15. I am very familiar with both engine types as I have worked on them a lot, I help a friend with his Super Comp Dragster with a 460 in it as a mechanic and I'm currently putting together a 390 based 445 stroker for my 1963½ Ford Galaxie 500XL Fastback. These engines are as different as apples and pears.
  16. Well I'm a fan of the man, not the car. I'm with you in that statement.
  17. That's a bit strange, the 360/390 and the 429/460 are from different engine familys, FE and 385 and they don't share much except for the 15426378 firing order.
  18. Well it's sad because it's nothing wrong to have a correct database on kit historys and kit relations, especially now when there has been merges, buyouts and mixed up brands, it's not easy to know what you are going to get if you haven't been in the hobby for 40-50 years. But we might have to go back to topic now.
  19. Yes you might call it progress and evolution but not all progress is of good. NHRA started to loosen up the rules when the Camaro and Firebird fourth generation bodies came 1993 wich generated more downforce due to the wide body and narrow top they had, so they let the racers narrow the top on other bodies too like on the Mustang and other bodies where the roofline did go all the way out to the body sides to even out the competition, and we ended up with nitro powered wedges they use today. Even the Alcohol floppers looks more like the cars they are supposed to be than the Nitro cars do.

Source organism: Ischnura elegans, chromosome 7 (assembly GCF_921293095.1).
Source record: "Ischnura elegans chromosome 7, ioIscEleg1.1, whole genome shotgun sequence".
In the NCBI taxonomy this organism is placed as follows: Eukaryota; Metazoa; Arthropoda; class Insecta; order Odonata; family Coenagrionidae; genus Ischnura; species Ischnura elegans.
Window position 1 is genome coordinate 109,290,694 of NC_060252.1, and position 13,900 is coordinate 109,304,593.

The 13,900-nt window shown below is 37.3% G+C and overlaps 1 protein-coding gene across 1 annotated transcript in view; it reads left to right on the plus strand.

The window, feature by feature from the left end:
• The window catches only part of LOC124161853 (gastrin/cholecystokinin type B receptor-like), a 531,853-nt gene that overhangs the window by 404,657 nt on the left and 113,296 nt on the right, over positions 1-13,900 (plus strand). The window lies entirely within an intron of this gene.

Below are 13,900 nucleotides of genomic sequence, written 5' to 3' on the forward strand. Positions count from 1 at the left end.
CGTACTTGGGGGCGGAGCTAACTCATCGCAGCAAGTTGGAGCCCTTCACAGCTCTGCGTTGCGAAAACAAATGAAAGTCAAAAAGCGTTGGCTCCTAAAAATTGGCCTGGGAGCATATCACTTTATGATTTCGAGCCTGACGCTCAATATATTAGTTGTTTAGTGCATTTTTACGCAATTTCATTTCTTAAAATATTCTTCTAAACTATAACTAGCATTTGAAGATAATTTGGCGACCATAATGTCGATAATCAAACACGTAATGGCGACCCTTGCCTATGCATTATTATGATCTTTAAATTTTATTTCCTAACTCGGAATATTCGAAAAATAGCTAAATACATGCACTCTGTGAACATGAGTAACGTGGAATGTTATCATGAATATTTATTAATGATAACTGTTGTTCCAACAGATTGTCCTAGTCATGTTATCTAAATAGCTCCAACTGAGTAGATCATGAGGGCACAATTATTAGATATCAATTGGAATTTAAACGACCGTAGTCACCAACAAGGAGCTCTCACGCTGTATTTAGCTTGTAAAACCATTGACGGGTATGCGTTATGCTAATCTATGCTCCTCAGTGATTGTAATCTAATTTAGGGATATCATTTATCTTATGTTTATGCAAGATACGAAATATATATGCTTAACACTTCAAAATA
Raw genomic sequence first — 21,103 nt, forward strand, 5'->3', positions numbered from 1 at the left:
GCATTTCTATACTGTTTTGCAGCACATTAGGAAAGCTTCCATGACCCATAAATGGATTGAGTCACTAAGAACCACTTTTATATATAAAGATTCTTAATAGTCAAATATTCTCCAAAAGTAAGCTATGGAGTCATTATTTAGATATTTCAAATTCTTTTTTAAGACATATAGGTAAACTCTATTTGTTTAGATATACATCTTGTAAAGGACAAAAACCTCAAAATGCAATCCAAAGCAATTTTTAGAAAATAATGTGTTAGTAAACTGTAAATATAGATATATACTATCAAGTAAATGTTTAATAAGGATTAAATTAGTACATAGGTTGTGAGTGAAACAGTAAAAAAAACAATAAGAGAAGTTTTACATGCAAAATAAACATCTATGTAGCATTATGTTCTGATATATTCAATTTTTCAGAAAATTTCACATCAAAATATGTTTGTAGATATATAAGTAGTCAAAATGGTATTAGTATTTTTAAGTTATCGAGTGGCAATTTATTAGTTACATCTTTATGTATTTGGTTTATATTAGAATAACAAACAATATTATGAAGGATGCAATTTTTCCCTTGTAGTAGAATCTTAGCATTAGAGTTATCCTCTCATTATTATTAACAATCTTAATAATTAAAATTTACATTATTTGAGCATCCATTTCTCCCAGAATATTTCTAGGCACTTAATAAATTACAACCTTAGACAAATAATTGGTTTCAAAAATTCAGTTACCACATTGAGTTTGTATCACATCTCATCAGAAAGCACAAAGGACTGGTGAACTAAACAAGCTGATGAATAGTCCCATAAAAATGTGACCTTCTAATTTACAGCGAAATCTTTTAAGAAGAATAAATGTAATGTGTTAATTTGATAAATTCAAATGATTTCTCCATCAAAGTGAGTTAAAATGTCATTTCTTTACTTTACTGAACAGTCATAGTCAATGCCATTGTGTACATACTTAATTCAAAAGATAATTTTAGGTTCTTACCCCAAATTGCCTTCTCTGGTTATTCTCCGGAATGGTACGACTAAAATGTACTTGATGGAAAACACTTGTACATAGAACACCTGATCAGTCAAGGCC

20. Very nice build. I agree with Francis, the old Funny Cars from that era up to the early 90's looks a lot better than the ugly wedge door stop shaped body with a small blob on top we have today wich looks noting like the cars they are supposed to be.
  21. Yes they are not easy kits but they build up well if you have patience enough to take your time with them.
  22. Force

    Top fuel Exhaust

    The Zoomie headers on all the modern era Revell Top Fuel Dragster kits wich started with the Gary Ormsby Castrol GTX and Joe Amato Valvoline kits in 1991 and ended with the Tony Schumacher ARMY and Kenny Bernstein Budweiser King kits in 2002 are not exactly correct to what's used on the real Top Fuel cars but they were never changed and are the same in all of the kits, so you can use them from either kit. They updated the tooling a couple of times over the years (but never enough) as the real cars changed and I have a couple of each tooling version of these kits, the headers from the 2002 v